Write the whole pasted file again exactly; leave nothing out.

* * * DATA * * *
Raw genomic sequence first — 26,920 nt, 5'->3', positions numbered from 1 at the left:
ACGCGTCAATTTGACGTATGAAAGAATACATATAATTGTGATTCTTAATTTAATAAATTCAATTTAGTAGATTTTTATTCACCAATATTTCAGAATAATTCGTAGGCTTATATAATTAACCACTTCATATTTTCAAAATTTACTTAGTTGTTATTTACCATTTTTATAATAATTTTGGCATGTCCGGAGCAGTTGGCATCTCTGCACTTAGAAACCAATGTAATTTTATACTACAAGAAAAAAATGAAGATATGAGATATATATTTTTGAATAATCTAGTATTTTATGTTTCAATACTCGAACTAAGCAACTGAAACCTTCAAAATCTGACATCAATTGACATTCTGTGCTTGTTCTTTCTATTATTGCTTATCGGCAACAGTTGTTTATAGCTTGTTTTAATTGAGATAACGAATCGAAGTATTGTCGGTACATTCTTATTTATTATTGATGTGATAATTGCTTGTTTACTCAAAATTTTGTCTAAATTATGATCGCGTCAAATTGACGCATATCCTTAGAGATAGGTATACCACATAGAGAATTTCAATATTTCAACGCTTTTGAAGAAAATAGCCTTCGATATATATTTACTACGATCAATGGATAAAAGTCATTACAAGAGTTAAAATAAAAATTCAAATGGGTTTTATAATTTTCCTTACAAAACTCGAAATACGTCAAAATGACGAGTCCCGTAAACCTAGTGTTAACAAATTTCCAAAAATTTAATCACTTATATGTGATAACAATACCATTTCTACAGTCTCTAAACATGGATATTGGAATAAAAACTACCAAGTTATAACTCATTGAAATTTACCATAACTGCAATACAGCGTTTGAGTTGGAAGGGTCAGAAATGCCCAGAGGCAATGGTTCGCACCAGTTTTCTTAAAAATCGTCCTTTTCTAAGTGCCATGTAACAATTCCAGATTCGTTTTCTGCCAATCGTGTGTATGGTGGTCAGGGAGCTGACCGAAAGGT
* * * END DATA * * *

Raw genomic sequence first — 26,920 nt, 5'->3', positions numbered from 1 at the left:
ACGCGTCAATTTGACGTATGAAAGAATACATATAATTGTGATTCTTAATTTAATAAATTCAATTTAGTAGATTTTTATTCACCAATATTTCAGAATAATTCGTAGGCTTATATAATTAACCACTTCATATTTTCAAAATTTACTTAGTTGTTATTTACCATTTTTATAATAATTTTGGCATGTCCGGAGCAGTTGGCATCTCTGCACTTAGAAACCAATGTAATTTTATACTACAAGAAAAAAATGAAGATATGAGATATATATTTTTGAATAATCTAGTATTTTATGTTTCAATACTCGAACTAAGCAACTGAAACCTTCAAAATCTGACATCAATTGACATTCTGTGCTTGTTCTTTCTATTATTGCTTATCGGCAACAGTTGTTTATAGCTTGTTTTAATTGAGATAACGAATCGAAGTATTGTCGGTACATTCTTATTTATTATTGATGTGATAATTGCTTGTTTACTCAAAATTTTGTCTAAATTATGATCGCGTCAAATTGACGCATATCCTTAGAGATAGGTATACCACATAGAGAATTTCAATATTTCAACGCTTTTGAAGAAAATAGCCTTCGATATATATTTACTACGATCAATGGATAAAAGTCATTACAAGAGTTAAAATAAAAATTCAAATGGGTTTTATAATTTTCCTTACAAAACTCGAAATACGTCAAAATGACGAGTCCCGTAAACCTAGTGTTAACAAATTTCCAAAAATTTAATCACTTATATGTGATAACAATACCATTTCTACAGTCTCTAAACATGGATATTGGAATAAAAACTACCAAGTTATAACTCATTGAAATTTACCATAACTGCAATACAGCGTTTGAGTTGGAAGGGTCAGAAATGCCCAGAGGCAATGGTTCGCACCAGTTTTCTTAAAAATCGTCCTTTTCTAAGTGCCATGTAACAATTCCAGATTCGTTTTCTGCCAATCGTGTGTATGGTGGTCAGGGAGCTGACCGAAAGGT